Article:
Montoya described the unrelated arrests of Cole and Daugherty as “isolated” incidents. He said the police union would not “outright oppose” random drug testing, but cautioned that the “devil is in the details.”
The SFPD did not respond to a request for comment. An attempt to reach Cole through his attorney was not successful.
It all started for Cole back in 2010, when a police dog bit his leg during a training exercise, according to his defense attorney, Tony Brass. The injury was so severe that it required surgery and Cole left the hospital with a prescription for an opioid painkiller called Norco.
“It started him down the road,” Brass said. “He was on very, very high doses.”
Cole was later promoted to sergeant and assigned to the Healthy Streets Operations Center, where Brass said he earned a reputation for having a “great deal of empathy and sympathy.” At the same time, Cole was taking more painkillers than prescribed for his years-old injury, according to his attorney.
“Like all addicts, he was in the process of quitting for years,” Brass said. “But he did keep himself in a very high-functioning state.”
Brass would not say how Cole fed his addiction, but said “no one officially discovered that he was using and he was addicted.”
That changed on the evening of Nov. 3, when Cole walked into a Rite Aid at 666 Concar Dr. wearing a hoodie over his head, sunglasses and a face mask, according to San Mateo County District Attorney Steve Wagstaffe. He allegedly handed an employee at the pharmacy the threat letter, and left the store with 11 bottles of Norco painkillers, which would have cost $919 if purchased directly from the pharmacy.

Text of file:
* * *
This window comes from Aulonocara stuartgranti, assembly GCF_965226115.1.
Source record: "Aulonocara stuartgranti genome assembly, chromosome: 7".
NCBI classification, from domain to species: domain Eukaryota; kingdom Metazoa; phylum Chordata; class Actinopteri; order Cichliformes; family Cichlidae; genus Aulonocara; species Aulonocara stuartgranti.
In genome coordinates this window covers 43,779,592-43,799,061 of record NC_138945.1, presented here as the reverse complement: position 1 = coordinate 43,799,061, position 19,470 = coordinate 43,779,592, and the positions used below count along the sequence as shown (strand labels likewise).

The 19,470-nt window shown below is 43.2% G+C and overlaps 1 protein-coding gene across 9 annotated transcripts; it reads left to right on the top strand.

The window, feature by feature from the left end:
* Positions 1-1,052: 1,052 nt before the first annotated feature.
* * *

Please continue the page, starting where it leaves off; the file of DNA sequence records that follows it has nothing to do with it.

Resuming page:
Prosecutors say Cole initially ran when police tried to stop him. Eventually he stopped and was taken into custody after being threatened with a stun gun. While being detained, Cole allegedly began to scream in frustration.
“I’m an off-duty cop,” Cole yelled, according to Wagstaffe. “My life is fucked up.”
Wagstaffe said police found an unregistered revolver in his waistband.
Drug Testing & Stigma
Currently, the San Francisco Police Department only drug tests officers in limited circumstances, such as when an officer is hired, promoted or involved in an on-duty collision resulting in death or serious injury. Officers can also be tested if a supervisor suspects they are on drugs or alcohol while on the job.
The department does not require drug testing after officers are involved in critical incidents like police shootings.
By comparison, other first responder agencies have much more aggressive drug-testing policies.
The San Jose Police Department, for example, may require drug testing for officers who injure or kill another person. While a spokesperson for the department said it does not do random drug testing, its police union contract allows for randomly testing officers on specific assignments, such as undercover narcotics operations.